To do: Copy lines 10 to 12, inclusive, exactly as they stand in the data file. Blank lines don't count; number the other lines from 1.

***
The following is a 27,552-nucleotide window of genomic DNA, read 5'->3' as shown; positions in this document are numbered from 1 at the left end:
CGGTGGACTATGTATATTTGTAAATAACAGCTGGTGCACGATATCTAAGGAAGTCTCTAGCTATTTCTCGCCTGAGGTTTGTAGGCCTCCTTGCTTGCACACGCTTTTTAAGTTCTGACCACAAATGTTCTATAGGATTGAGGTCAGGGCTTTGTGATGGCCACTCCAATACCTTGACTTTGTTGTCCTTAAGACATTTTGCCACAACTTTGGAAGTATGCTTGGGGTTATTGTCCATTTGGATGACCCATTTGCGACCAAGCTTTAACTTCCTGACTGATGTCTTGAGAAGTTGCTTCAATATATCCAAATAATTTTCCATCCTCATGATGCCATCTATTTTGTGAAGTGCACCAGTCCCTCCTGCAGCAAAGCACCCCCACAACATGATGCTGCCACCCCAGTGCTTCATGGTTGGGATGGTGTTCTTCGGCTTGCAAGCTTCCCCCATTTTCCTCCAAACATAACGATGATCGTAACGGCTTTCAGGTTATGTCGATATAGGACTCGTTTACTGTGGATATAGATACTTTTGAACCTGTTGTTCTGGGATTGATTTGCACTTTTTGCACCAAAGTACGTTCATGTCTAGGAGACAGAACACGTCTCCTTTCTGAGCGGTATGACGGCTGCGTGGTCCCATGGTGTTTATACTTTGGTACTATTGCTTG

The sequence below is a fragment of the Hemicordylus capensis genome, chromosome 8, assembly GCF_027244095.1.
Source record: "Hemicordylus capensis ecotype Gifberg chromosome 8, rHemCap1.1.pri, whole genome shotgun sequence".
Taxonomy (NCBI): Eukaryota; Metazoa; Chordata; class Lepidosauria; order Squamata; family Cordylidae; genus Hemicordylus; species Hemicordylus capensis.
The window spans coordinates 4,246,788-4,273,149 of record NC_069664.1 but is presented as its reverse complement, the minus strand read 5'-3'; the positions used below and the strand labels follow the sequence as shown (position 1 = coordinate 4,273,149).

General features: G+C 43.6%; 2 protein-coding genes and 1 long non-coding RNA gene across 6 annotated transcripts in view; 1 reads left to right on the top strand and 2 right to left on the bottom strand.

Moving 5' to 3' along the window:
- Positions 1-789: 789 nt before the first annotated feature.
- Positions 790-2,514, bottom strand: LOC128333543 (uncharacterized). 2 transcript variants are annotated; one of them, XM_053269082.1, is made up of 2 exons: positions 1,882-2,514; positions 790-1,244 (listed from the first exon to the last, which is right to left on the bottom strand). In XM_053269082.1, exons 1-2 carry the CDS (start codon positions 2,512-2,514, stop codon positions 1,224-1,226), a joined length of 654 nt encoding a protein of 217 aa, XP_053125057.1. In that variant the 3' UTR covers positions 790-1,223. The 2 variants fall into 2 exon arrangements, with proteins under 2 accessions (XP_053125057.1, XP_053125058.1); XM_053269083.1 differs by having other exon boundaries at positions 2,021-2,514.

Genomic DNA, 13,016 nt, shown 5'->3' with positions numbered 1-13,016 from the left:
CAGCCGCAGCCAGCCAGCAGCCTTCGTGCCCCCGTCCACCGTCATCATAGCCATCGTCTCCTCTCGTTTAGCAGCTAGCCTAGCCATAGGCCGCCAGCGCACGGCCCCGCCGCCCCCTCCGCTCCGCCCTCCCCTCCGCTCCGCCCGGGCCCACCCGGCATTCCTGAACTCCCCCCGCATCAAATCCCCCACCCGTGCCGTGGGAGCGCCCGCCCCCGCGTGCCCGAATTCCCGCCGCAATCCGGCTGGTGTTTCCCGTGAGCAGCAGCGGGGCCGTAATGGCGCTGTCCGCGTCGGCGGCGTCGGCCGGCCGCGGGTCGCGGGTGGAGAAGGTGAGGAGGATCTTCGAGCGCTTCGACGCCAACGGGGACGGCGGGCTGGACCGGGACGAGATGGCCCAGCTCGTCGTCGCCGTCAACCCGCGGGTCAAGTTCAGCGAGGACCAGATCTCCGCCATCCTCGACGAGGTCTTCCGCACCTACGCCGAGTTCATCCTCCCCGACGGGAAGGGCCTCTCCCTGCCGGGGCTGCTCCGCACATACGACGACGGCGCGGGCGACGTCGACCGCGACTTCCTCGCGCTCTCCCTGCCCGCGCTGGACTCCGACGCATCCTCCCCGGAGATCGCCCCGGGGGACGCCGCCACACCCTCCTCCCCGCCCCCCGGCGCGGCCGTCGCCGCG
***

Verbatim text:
- Positions 790-2,514, bottom strand: LOC128333543 (uncharacterized). 2 transcript variants are annotated; one of them, XM_053269082.1, is made up of 2 exons: positions 1,882-2,514; positions 790-1,244 (listed from the first exon to the last, which is right to left on the bottom strand). In XM_053269082.1, exons 1-2 carry the CDS (start codon positions 2,512-2,514, stop codon positions 1,224-1,226), a joined length of 654 nt encoding a protein of 217 aa, XP_053125057.1. In that variant the 3' UTR covers positions 790-1,223. The 2 variants fall into 2 exon arrangements, with proteins under 2 accessions (XP_053125057.1, XP_053125058.1); XM_053269083.1 differs by having other exon boundaries at positions 2,021-2,514.

Genomic DNA, 13,016 nt, shown 5'->3' with positions numbered 1-13,016 from the left:
CAGCCGCAGCCAGCCAGCAGCCTTCGTGCCCCCGTCCACCGTCATCATAGCCATCGTCTCCTCTCGTTTAGCAGCTAGCCTAGCCATAGGCCGCCAGCGCACGGCCCCGCCGCCCCCTCCGCTCCGCCCTCCCCTCCGCTCCGCCCGGGCCCACCCGGCATTCCTGAACTCCCCCCGCATCAAATCCCCCACCCGTGCCGTGGGAGCGCCCGCCCCCGCGTGCCCGAATTCCCGCCGCAATCCGGCTGGTGTTTCCCGTGAGCAGCAGCGGGGCCGTAATGGCGCTGTCCGCGTCGGCGGCGTCGGCCGGCCGCGGGTCGCGGGTGGAGAAGGTGAGGAGGATCTTCGAGCGCTTCGACGCCAACGGGGACGGCGGGCTGGACCGGGACGAGATGGCCCAGCTCGTCGTCGCCGTCAACCCGCGGGTCAAGTTCAGCGAGGACCAGATCTCCGCCATCCTCGACGAGGTCTTCCGCACCTACGCCGAGTTCATCCTCCCCGACGGGAAGGGCCTCTCCCTGCCGGGGCTGCTCCGCACATACGACGACGGCGCGGGCGACGTCGACCGCGACTTCCTCGCGCTCTCCCTGCCCGCGCTGGACTCCGACGCATCCTCCCCGGAGATCGCCCCGGGGGACGCCGCCACACCCTCCTCCCCGCCCCCCGGCGCGGCCGTCGCCGCG